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A pilot can give his flight plan to an ATS Unit or he can hand it to his flight dispatcher. In fact, that is what the First Officer of UN 739 was doing when the conversation between them turned to the pilot's destination.

Flight Dispatcher: "So you are heading for O'Hare

Aerodrome? Isn't it the busiest aerodrome in the


Pilot: "It certainly seems that way when you get

into that traffic circuit. I have flown in there many

times and the traffic is always stacked."



Flight Dispatcher ─ "What type of aircraft (1) are they for the most part?"
Pilot ─ "Every type from jets to the smallest Cessna. However, although it is an international airport, (2) its traffic is mainly domestic flights." (3)
Flight Dispatcher ─ "I suppose London is the busiest airport for international traffic."
Pilot ─ "Yes, of course, it has all the international traffic crossing Europe. I was stacked there on a holding point (4) for half an hour one morning waiting to get my approach clearance. It was in turbulent conditions too, and the passengers were not very happy. By the time we were on downwind leg we were almost an hour behind schedule."
Flight Dispatcher ─ "Imagine how much fuel you must have consumed. Come to think of the Concord takes-off and lands at Heathrow. A supersonic like that must be stacked at a very high level when it has to hold. Have you ever flown the Concord?"
Pilot ─ "No, I have only flown subsonic." (5)
Flight Dispatcher ─ "Before they use up all the fuel in the world I want to fly on Concord. Then when we have reverted (6) back to the horse and shall sit in the village square and tell all the kids about how flew on the Concord."
Pilot ─ "They will probably say, "Poor old gaffer - he never did, you know




1. Type of aircraft ─ The make; the model of aircraft e.g. DC8; Boeing 747. Also category of aircraft e.g. jet aircraft, twin engine aircraft, etc.
2. International airport ─ Airport of entry and departure for international air traffic.
3. Domestic flights ─ Flights which operate in the country in which the aircraft is registered.
4. Holding point ─ A location over which an aircraft in flight is maintained in accordance with ภาั clearance. In the vicinity of airports aircraft are stacked over the holding point.
5. Subsonic ─ Jet aircraft flying below Mach 1.
6. To revert back ─ To stop advancing and go back.



1. Is a Cessna a small type of aircraft? Is it a twin engine type aircraft? A jet? What type of aircraft is a Cessna? A Beechcraft? A Concord? A Boeing 747?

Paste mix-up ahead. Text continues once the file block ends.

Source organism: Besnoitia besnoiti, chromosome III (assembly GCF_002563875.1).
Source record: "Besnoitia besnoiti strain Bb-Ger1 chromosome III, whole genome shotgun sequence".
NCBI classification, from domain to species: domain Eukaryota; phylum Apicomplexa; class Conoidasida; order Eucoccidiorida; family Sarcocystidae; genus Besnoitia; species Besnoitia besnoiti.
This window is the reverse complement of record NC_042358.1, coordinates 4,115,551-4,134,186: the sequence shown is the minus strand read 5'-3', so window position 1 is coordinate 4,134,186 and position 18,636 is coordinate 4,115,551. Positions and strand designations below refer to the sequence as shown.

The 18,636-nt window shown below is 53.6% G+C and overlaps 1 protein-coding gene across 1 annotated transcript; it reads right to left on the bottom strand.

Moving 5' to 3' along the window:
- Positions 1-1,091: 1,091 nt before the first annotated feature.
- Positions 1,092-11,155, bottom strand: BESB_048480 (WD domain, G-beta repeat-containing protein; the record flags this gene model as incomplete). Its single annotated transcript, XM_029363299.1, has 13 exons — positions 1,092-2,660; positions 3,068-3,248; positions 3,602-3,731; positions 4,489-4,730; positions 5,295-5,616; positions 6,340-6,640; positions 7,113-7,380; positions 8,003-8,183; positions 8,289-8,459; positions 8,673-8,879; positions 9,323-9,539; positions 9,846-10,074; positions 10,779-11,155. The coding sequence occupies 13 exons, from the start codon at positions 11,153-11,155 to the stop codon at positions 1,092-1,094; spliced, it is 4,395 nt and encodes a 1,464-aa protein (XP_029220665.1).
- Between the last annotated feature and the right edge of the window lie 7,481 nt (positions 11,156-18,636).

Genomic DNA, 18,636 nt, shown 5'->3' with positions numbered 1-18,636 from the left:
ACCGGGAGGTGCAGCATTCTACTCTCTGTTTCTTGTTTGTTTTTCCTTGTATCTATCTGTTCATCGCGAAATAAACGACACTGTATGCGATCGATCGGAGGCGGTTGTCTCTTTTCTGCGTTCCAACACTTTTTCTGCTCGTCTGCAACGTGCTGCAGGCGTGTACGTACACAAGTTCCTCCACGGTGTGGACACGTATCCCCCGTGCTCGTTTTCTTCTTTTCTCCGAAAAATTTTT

2. Does an international airport receive flights from other countries? Does it receive gliders? Balloons? What type of aircraft does an international airport receive? Where do planes come from that operate in and out of international airports? Name some of the well known International airports?

3. Do domestic flights also use international airports? Do domestic flights follow the same traffic circuit as international flights? Do domestic flights have their own aerodrome? Is military aviation domestic? Are planes from other countries domestic? What planes are domestic? Domestic flights follow the same safety standards as international flights?

4. Is a holding point situated above an aerodrome? Are flights stacked at a holding point? Why are they stacked at a holding point? Who gives them clearance to leave the holding point? What is another name for a holding point? Where are flights generally going from a holding point, up or down?

5. Is a Boeing 707 a subsonic aircraft? Are military planes usually subsonic? What type of plane is a B- 707? Military jet? Concord? etc.

6. Do you like cars? Radios? Motorbikes? Would you like to revert back to the days before cars and radios? Why wouldn't you like to revert back to the 19th century? What would we lose if we reverted back to the 19th century?





Instructions to students: Using the following vocabulary or expressions, invent appropriate air traffic

controllers' instructions to pilots.


Example: "Hold short of, you say something like: "Hold short of runway two fower ". Write on a

separate sheet of paper. You may use more than one of the following words or expressions in the same sentence.


a. cleared to g. roger
b. taxi to h. go ahead
c. tune in to i. via flight plan route
d. contact approach control j. hold short of
e. heading k. flight level 290
f. over l. the current weather conditions are



Date: 2015-12-11; view: 1767

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